Theories of Personality Freud & Jung © 2015 University of Phoenix, Inc. | All rights reserved Page 1 Psychoanalytic Personality Theories • Psychoanalytic Perspective on Personality • Sigmund Freud – Classical Psychoanalysis • Carl Jung – Analytical Psychology © 2015 University of Phoenix, Inc. | All rights reserved Page 2 Sigmund Freud – Classical Psychoanalysis • Sigmund Freud • The Unconscious • Structures of Personality • Intrapsychic Conflict • Personality Development • Psychoanalytic Treatment © 2015 University of Phoenix, Inc. | All rights reserved Page 3 Sigmund Freud • Born in 1856 in Freiberg, Moravia • Had 7 siblings • Graduated from the University of Vienna with a degree in medicine • Became a clinical neurologist • Developed the theory of psychoanalysis based on his experiences with clients who suffered from psychological disorders, mainly hysteria © 2015 University of Phoenix, Inc. | All rights reserved Page 4 Sigmund Freud Development of Psychoanalysis • Sought to understand the biological factors that contribute to mental dysfunction • Derived main background of theory from laws of physics • Newton’s proposition that matter is unchanging until it is acted upon by energy • Translated this view to the psyche and believed it needed energy in order to be properly explained • Mainly based on archaic ideas from physics, a limited comprehension of the nervous system, and an inability to see other possible factors that could contribute to the human experience © 2015 University of Phoenix, Inc. | All rights reserved Page 5 The Unconscious Levels of Consciousness • Conscious • Experiences that occur when a person is aware • Intentional behaviors • Preconscious • Information that is not being intentionally thought about or used at a specific time, but can be readily brought to conscious thought if necessary • Unconscious • Mental processes outside of conscious awareness • Can include events that have been repressed, motives for behavior, motives for dreams © 2015 University of Phoenix, Inc. | All rights reserved Page 6 The Unconscious Physical Symptoms • Conversion Hysteria • Happens when unconscious conflicts produce physical symptoms that are perceived to be physical illness or disease, but there are no medical physical causes Hypnosis • A state of consciousness that is dissociated from regular human experience • Can alter perceptual experiences © 2015 University of Phoenix, Inc. | All rights reserved Page 7 The Unconscious Psychosis • Severe mental disorder in which the patient has lost touch with reality and experiences the world based on the unconscious through hallucinations and delusions Dreams • “The royal road to the unconscious” • Sleep relaxes the restraints that the conscious has over the unconscious, allowing content from the unconscious to travel to awareness • Sleep disguises unconscious desires through creating symbolic dreams • Manifest content – the surface content of the dream • Latent content – the unconscious meaning of the dream (usually hidden) © 2015 University of Phoenix, Inc. | All rights reserved Page 8 The Unconscious The Unconscious in Everyday Life • Freudian Slips • An error in speech, hearing, or behavior that appears to be psychologically motivated by the unconscious • Humor • Thought to be a safe expression of repressed conflict • Tension is released through the joke, providing pleasure • Projective Tests • Tests that reveal unconscious material through the presentation of ambiguous stimuli – Rorschach inkblot test – Thematic Apperception Test (TAT) © 2015 University of Phoenix, Inc. | All rights reserved Page 9 Structures of Personality Id • Pleasure Principle: behaviors are motivated by seeking pleasure and avoiding pain • Libido • Sexual instinct that is the source of psychic energy • Eros • Life instinct that is responsible for behaviors that promote life and love • Thanatos • Death instinct that is destructive and leads us toward inevitable death • Most primitive structure of personality • Functions purely on instinctive processes © 2015 University of Phoenix, Inc. | All rights reserved Page 10 Structures of Personality Ego • Reality Principle: motivates behavior based on the external world • Secondary Process • Allows for delay of gratification • Characterized by logical thought • Defense Mechanisms • Used by a weak ego to adapt to reality • Strategies for coping with unconscious conflict • If the ego is not able to function, a psychotic episode will occur © 2015 University of Phoenix, Inc. | All rights reserved Page 11 Structures of Personality Superego • Representative of societal and familial rules and restrictions • Ego Ideal • The image of what we would like to be, which forms our internal standards for behavior • Sense of morality is immature and rigid © 2015 University of Phoenix, Inc. | All rights reserved Page 12 Intrapsychic Conflict Conflict between the structures of personality • Energy Hypothesis • Personality has a limited amount of energy • Energy that is being used for one purpose is unavailable for use in dealing with current reality • Anxiety • Neurotic – id impulses may become expressed • Moral – fear of guilt • Reality – current reality threatens potential danger © 2015 University of Phoenix, Inc. | All rights reserved Page 13 Intrapsychic Conflict Defense Mechanisms • Denial: individual refuses to acknowledge a painful reality • Reaction Formation: the unconscious desire is unacceptable in reality so it is repressed, and the opposite behavior is presented in an exaggerated form • Projection: the unacceptable desire of the individual is thought to belong to another person • Displacement: transfers the focus of energy from one object to another • Identification: adopting another person’s identity by merging with one’s own • Isolation: unpleasant thoughts are dissociated from other thinking • Rationalization: disguising true motives by giving rational reasons for behavior instead • Intellectualization: focusing on thinking instead of feeling; ignores recognition of an impulse by excessive explanation • Sublimation: considered to be the most healthy strategy © 2015 University of Phoenix, Inc. | All rights reserved Page 14 Personality Development Psychosexual Stages of Personality Development • Oral (birth to 12 months) • Conflict: weaning • Anal (1 to 3 years) • Conflict: toilet training • Phallic (3 to 5 years) • Conflict: masturbation and Oedipus/Electra conflicts • Latency (5 years to puberty) • Genital (puberty to adulthood) © 2015 University of Phoenix, Inc. | All rights reserved Page 15 Personality Development Oral Stage • Erogenous zone centers on the mouth • First phase involves swallowing what is good and spitting up what is bad • Second phase involves biting what enters the mouth • Fixation results in optimism, passivity, and dependency • Conflict with fixation can lead to the opposite results © 2015 University of Phoenix, Inc. | All rights reserved Page 16 Personality Development Anal Stage • Feelings of pleasure surround the anus • Pleasure is first experienced by the ability to retain feces (anal retentive) • Pleasure is then experienced by defecation (anal expulsive) • Fixation may be expressed through issues with money • Anal character: characterized by orderliness, parsimony, and obstinacy © 2015 University of Phoenix, Inc. | All rights reserved Page 17 Personality Development Phallic Stage • Erogenous zone centers around the genitals • Oedipus Conflict • A young boy’s feelings of sexual desire toward his mother and aggression toward his father • Castration Anxiety • Fear that the penis will be cut off • Motivates behavior for young boys at this stage • Effects of Fixation • Can lead to difficulty in forming the superego, gender-role identity, and sexuality © 2015 University of Phoenix, Inc. | All rights reserved Page 18 Personality Development Latency Stage • Sexual instincts are calm Genital Stage • Last of the psychosexual stages • Child develops the ability to experience sexual satisfaction with another person © 2015 University of Phoenix, Inc. | All rights reserved Page 19 Psychoanalytic Treatment Therapeutic Techniques • Free Association: the patient will recall whatever may come to mind at a specific moment in therapy • Insight: recognizing one’s motivation and unconscious conflicts • Catharsis: release of emotion when previously unconscious information is brought into conscious awareness • Transference: a patient’s displacement of feelings onto the therapist in a therapy session • Countertransference: projective reactions from the therapist to the patient, usually based on unresolved conflicts © 2015 University of Phoenix, Inc. | All rights reserved Page 20 Carl Jung – Individual Psychology • Carl Jung • The Structure of Personality • Symbolism and the Collective Unconscious • Therapy • Synchronicity • Psychological Types © 2015 University of Phoenix, Inc. | All rights reserved Page 21 Carl Jung • Born in Kesswil, in the Swiss canton of Thurgan • Was a psychiatrist and psychotherapist, and founded analytic psychology • Worked with Freud but separated to build upon his own ideas • Best known concepts by Jung include the archetype, collective unconscious, the complex, and extraversion and introversion © 2015 University of Phoenix, Inc. | All rights reserved Page 22 The Structure of Personality The Personality as a Whole • Self: the fully integrated personality of an individual • Compensation: describes the relationship between the unconscious and conscious; the unconscious will provide what is missing from consciousness to form a complete personality • Individuation: the process of becoming a completely developed person • Transcendent Function: integrates all aspects of personality to be unified © 2015 University of Phoenix, Inc. | All rights reserved Page 23 The Structure of Personality • Ego • Persona • Shadow • Anima and Animus • Collective Unconscious © 2015 University of Phoenix, Inc. | All rights reserved Page 24 Symbolism and the Collective Unconscious • Anima or animus and the shadow constitute the personal unconscious; developed from unique experiences • Collective unconscious in an inherited unconscious made up of many archetypes • Believed that the unconscious manifests in symbols • Symbols form where conscious and unconscious meet © 2015 University of Phoenix, Inc. | All rights reserved Page 25 Therapy • Jung’s therapy focused on dreams and symbolic representations, similar to Freud • Did not emphasize the past as the cause for psychological difficulties • Regarded the unconscious as an ally, not an enemy • Personal growth in therapy is toward greater wholeness; parts of the psyche that have been separated must be rejoined © 2015 University of Phoenix, Inc. | All rights reserved Page 26 Synchronicity • Jung believed the collective unconscious forms the basis for paranormal activity • Jung studied spiritualism and was fascinated with ESP and mental telepathy • Synchronicity is a principle where events are determined by transpersonal forces rather than causes generally understood by science © 2015 University of Phoenix, Inc. | All rights reserved Page 27 Psychological Types • Jung believed personality was based on the individual’s orientation toward one side of a psychological type • Psychological types represent a person’s pattern toward: • Introversion/extroversion • Thinking/feeling • Sensation/intuition © 2015 University of Phoenix, Inc. | All rights reserved Page 28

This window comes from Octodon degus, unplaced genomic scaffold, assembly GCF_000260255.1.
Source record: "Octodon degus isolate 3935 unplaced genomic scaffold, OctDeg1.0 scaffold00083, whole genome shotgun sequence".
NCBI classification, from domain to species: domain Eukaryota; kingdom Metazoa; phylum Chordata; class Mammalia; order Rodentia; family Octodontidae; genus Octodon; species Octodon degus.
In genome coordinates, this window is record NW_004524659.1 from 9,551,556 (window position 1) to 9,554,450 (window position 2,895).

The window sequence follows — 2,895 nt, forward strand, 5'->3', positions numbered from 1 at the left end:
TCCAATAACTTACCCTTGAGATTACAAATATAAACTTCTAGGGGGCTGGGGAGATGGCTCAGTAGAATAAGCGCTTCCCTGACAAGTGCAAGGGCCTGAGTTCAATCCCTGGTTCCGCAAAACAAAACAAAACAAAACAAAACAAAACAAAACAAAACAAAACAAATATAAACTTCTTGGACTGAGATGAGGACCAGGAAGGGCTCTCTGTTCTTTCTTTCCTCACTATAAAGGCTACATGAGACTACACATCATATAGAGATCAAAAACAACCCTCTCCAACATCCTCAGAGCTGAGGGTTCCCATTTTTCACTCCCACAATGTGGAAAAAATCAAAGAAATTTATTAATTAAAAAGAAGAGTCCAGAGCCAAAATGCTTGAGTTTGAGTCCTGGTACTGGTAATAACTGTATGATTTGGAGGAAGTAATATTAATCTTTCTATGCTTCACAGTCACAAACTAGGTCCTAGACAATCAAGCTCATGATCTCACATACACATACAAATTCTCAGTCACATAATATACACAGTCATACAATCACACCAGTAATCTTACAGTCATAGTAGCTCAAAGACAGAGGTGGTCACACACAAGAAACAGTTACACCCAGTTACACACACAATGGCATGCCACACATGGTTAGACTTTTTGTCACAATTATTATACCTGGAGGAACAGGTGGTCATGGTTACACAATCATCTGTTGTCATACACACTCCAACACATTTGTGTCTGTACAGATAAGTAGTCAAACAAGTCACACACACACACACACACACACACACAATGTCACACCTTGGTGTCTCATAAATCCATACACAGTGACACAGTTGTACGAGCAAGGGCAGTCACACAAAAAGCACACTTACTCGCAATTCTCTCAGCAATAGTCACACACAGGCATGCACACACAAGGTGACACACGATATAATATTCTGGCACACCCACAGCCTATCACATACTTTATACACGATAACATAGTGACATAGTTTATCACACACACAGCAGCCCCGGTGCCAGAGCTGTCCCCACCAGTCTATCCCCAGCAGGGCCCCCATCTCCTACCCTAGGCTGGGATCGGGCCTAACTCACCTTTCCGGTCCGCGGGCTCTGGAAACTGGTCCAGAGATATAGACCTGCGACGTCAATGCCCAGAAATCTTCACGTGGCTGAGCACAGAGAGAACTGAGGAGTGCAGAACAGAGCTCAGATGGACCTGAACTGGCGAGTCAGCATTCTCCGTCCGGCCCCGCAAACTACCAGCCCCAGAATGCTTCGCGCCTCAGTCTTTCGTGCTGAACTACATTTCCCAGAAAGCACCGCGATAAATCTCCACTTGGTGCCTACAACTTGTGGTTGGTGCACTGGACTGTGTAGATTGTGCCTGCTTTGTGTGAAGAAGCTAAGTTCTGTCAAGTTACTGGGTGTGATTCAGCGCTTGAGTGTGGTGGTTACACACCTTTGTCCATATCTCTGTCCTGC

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Personality and Psychoanalytic Perspectives